What would a recruiter at a hedgefund say if someone studies/studied medicine and physics parallel? Would it be seen as positive or negative?

I am currently studying medicine with only As so far. I always felt like the studies do not challenge me similiar like math or physics would. Because I have a deep interest in those, I plan to enroll in addition into a physics degree programme. How would a recruiter receive such a double commitment? How would it change my chances to be accpeted to internships or else? (Given good grades in physics degree)

Comments (5)

  • Intern in AM - Other

They probably wouldn't care as much as you hope it will.

A physics degree will certainly help u get into the door for quant related internships while a medicine degree would help with roles that have biotech coverage.

There's a lot more quant roles than there are biotech investing roles, so I would definitely prefer also getting a physics degree for job security if you can.

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ChrisQQ, what's your opinion? Comment below:

Congrats, You've reached the age when you have to start making some hard life changing decisions without all the facts.  

You may have the talent and intellectual horsepower to do both majors and master all the exams, but it'll come at a cost of less enjoyment of your college experience and you're just delaying the decision on which path to take. 

If you are committed to medicine, focus on maximizing GPA and MCAT. That means mastering the physics,organic, bio chem, cell  or whatever they test for now, i know its changed. 

If you are committed to Quant/CS Finance.. focus on GPA and being able to do math Olympiad counting problems in your sleep. Discrete, linear, calc 3, topology, 

Remember, while you're being a dilettante playing in the physics and math labs, theres thousands of students with 4.0s and scoring 520's gunning for med school slots.  There  are also thousands of qualified MFE and Quants vying for a small number of seats too. ( a lot of unemployed MFEs actually) these are all bright people who've spent the full 4 years(probably longer tbh) focused on nothing but math or pre med or CS.  Its very hard to compete with the elite in two sports.   MJ was great at basketball…..

Make a decision and run with it! Having both won't help in recruiting. They're very different skill sets. MD/PhD is judged on domain expertise/research.

Being kinda good at both is useless to a hedge fund. They'll just hire 2 experts: one MD/PhD  for their biotech and a quant dev to code up the algorithm the math phd came up with.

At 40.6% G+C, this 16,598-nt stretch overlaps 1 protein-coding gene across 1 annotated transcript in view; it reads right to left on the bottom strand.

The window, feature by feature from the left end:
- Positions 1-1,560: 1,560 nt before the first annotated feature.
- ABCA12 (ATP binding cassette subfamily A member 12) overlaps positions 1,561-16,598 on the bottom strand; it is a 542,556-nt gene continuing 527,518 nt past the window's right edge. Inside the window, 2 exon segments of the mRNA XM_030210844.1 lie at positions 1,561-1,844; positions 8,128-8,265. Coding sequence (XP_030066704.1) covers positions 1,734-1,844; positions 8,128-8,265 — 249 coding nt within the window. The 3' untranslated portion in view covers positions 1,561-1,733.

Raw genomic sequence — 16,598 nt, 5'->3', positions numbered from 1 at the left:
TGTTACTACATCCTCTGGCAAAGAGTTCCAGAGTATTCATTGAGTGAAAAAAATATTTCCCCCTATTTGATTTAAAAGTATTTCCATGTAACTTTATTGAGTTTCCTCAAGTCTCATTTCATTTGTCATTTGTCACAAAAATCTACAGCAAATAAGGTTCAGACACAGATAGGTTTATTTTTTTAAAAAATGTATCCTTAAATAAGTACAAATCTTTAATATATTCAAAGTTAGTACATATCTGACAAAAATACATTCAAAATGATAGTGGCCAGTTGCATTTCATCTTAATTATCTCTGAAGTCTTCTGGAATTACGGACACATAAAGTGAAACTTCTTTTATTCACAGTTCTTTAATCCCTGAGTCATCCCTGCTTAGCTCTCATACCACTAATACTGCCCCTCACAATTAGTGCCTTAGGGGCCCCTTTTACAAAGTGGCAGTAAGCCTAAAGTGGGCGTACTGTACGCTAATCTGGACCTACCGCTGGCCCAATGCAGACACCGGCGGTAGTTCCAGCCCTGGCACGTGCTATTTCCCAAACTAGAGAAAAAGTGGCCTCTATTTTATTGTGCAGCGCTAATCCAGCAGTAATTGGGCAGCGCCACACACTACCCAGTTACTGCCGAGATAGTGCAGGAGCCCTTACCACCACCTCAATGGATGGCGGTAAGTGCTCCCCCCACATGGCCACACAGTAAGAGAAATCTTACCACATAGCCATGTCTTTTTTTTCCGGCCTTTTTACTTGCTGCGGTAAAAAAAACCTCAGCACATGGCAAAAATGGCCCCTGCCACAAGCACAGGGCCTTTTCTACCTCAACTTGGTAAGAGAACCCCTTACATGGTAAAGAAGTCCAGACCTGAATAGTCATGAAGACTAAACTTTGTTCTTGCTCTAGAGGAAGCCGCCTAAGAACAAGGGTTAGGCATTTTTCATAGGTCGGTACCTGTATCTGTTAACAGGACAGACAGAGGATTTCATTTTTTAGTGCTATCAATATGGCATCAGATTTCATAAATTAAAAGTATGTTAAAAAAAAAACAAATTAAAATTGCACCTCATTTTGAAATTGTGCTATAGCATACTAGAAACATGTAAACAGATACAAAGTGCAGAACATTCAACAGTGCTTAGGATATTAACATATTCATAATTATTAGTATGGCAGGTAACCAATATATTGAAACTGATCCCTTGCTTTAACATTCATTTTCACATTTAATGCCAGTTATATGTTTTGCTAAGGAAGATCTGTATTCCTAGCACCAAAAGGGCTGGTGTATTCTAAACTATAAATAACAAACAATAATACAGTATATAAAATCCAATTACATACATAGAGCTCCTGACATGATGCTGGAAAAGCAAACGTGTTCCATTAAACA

Nobodyquant, what's your opinion? Comment below:

Firstly thanks for such a reply. You made very good points, make me more aware of the necessity to make a decision at some point, which is difficult to accept. The probable impossibility of dual-expertise (quant and surgeon) is really something that I think a lot about. I am already in medical school (good school in europe) and feel not ready to decide which way I want to go, which way I can bring the most value to society. I forgot to mention in my thread, that I mostly intend to apply for internships, all over the finance world to figure out if this path is the right for me. I know these are very competitive and hence the question how I can better my chances through adding physics (because medicine might help me only in consulting). I try to gain experience to make the decision you mentioned in your answer. What would be the way for someone studying medicine to be an interesting candidate for internships in the finance world? 

ChrisQQ, what's your opinion? Comment below:

Consulting and ER are options that  can lead to HF/VC/PE…. 

There are also internships specifically for you… I think Point72 and Citadel have specific programs to bring doctors onboard. There are others.

-I dont work in finance but don't see anyone posting so I'll give it a stab. Welcome any clarity if I'm mistaken.-

You can make yourself more attractive by doing what a finance person would do.. be able to pitch them a company. the -really- short version:

 Recommend looking on LinkedIn for people in ER or whatever you're targeting with phd/pharmD/ MDs. Then look at their path/reach out to them for advice esp alumni.

How would I come up with a pitch?  

 I don't do this professionally but … check biotech stock ratings, find something thats in your wheel house, find analysts covering it. Dig into it.  Do you have a strong reason to be in agreement or more interestingly, a strong conviction against sentiment?   Get that right and you're a hero. Haha get it wrong, and you went against consensus and you're a loser… but that's another topic. Repeat until you find an interesting company..

Be able to read a company's studies(that they paid for…) and know how they're manipulating and omitting things in their analysis. What does the study really say if anything. What does the current literature/studies say in general. 

Lots of doctors ask why they have to memorize the Kreb's cycle while working at the urgent care or doing an ex lap at 3am on a weds. 

The kind of doctor that a hedge fund wants is the one who wrote the paper on what  variables effect  mitochondrial leakage. And then be able to translate that knowledge into will it make or lose money and how much and what are the confounding factors, large and small. 

DND_Quant, what's your opinion? Comment below:

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